Alignment, Alignment, Alignment

It's the topic du jour in management books. Some takes on how to achieve it; plus, a project management bible.

I read lots of IT management books and try to narrow down the best ones to recommend to Computerworld's readers. It drives my wife crazy because the books keep pouring in and filling up my cramped home-office (a.k.a. the Cockpit). Here are some keepers (and now I can finally clear out the others).

From Business Strategy to IT Action: Right Decisions for a Better Bottom Line

From Business Strategy to IT Action: Right Decisions for a Better Bottom Line, by Robert J. Benson, Thomas L. Bugnitz and William B. Walton (John Wiley & Sons; 328 pages, $45).

This book's central thesis is that an organization should invest in IT only when it directly supports business strategies and operational effectiveness. Tough to argue against that.

The book provides a road map for C-level executives, including CIOs, on how to manage and invest in IT to deliver business value. The authors, each of whom is a principal at The Beta Group, an IT consulting firm in St. Louis, describe a "strategy-to-bottom-line value chain" framework that can help guide a company from business strategies to the right IT decisions.

The authors touch upon areas you'd expect them to, such as advocating the use of portfolio management tools to help organizations prioritize IT and business investments. But they take those concepts a step further by suggesting actions readers can take to achieve the right results.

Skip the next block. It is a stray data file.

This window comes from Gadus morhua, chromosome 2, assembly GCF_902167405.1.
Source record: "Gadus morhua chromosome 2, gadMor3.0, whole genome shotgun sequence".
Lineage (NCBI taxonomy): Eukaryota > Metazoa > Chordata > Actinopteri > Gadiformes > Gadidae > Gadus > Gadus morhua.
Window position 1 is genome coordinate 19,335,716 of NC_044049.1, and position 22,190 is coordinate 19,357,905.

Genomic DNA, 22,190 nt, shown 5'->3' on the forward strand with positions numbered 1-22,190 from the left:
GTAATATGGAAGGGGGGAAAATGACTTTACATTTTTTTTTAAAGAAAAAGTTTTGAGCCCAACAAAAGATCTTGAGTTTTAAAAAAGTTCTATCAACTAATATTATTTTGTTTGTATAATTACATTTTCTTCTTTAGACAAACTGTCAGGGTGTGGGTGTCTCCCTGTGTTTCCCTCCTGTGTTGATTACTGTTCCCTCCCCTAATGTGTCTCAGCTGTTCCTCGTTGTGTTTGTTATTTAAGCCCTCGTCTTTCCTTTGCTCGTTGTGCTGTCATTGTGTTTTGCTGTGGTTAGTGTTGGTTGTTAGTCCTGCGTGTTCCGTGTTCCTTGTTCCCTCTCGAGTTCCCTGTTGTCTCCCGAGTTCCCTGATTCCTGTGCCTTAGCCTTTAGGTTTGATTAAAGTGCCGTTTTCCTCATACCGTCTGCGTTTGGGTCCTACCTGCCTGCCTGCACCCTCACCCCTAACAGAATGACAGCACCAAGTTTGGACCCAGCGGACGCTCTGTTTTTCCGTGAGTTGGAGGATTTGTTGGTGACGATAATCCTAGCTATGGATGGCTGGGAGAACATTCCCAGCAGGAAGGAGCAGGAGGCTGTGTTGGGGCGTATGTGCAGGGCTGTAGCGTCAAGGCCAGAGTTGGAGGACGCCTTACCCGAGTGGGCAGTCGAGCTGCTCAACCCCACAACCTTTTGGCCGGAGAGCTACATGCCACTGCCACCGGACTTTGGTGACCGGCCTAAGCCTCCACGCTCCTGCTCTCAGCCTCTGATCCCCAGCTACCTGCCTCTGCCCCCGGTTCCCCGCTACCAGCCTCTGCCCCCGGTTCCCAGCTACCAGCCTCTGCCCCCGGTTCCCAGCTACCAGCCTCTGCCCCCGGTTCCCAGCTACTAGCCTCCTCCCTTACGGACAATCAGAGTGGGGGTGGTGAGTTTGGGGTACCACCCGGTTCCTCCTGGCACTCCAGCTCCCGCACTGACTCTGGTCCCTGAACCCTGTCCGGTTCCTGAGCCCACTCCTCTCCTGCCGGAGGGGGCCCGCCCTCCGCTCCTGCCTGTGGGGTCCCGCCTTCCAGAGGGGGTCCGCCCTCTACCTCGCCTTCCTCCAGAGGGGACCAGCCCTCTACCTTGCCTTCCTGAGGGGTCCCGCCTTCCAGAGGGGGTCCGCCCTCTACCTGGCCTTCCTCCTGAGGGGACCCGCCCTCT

One of the features that I liked most is a section at the end of each chapter in which the authors pose questions that senior executives should ask themselves on a given topic, such as, "Are we investing new IT resources in the right places?"

This is very practical tome that takes a structured approach to slaying the old IT/business alignment dragon.

Manage IT as a Business: How to Achieve Alignment and Add Value to the Company

Manage IT as a Business: How to Achieve Alignment and Add Value to the Company, by Bennet P. Lientz and Lee Larssen (Elsevier Butterworth-Heinemann; 304 pages, $44.95).

While From Business Strategy to IT Action seems to be geared more toward senior executives, Managing IT as a Business appears to be written for IT and business managers who are in the trenches doing the actual work. This book is very straightforward about the problems that have afflicted IT organizations over the years, such as business alignment shortcomings and the burden of managing day-to-day operations, and it offers some fresh ideas about how to deal with these issues. One, for example, is to rate the IT organization using comprehensive performance metrics that measure such variables as the duration of projects, the use of repeatable processes and the amount of knowledge transfer gained from vendors.

The book also tackles the misallocation of IT resources and the tendency among organizations to select projects for tactical rather than strategic reasons.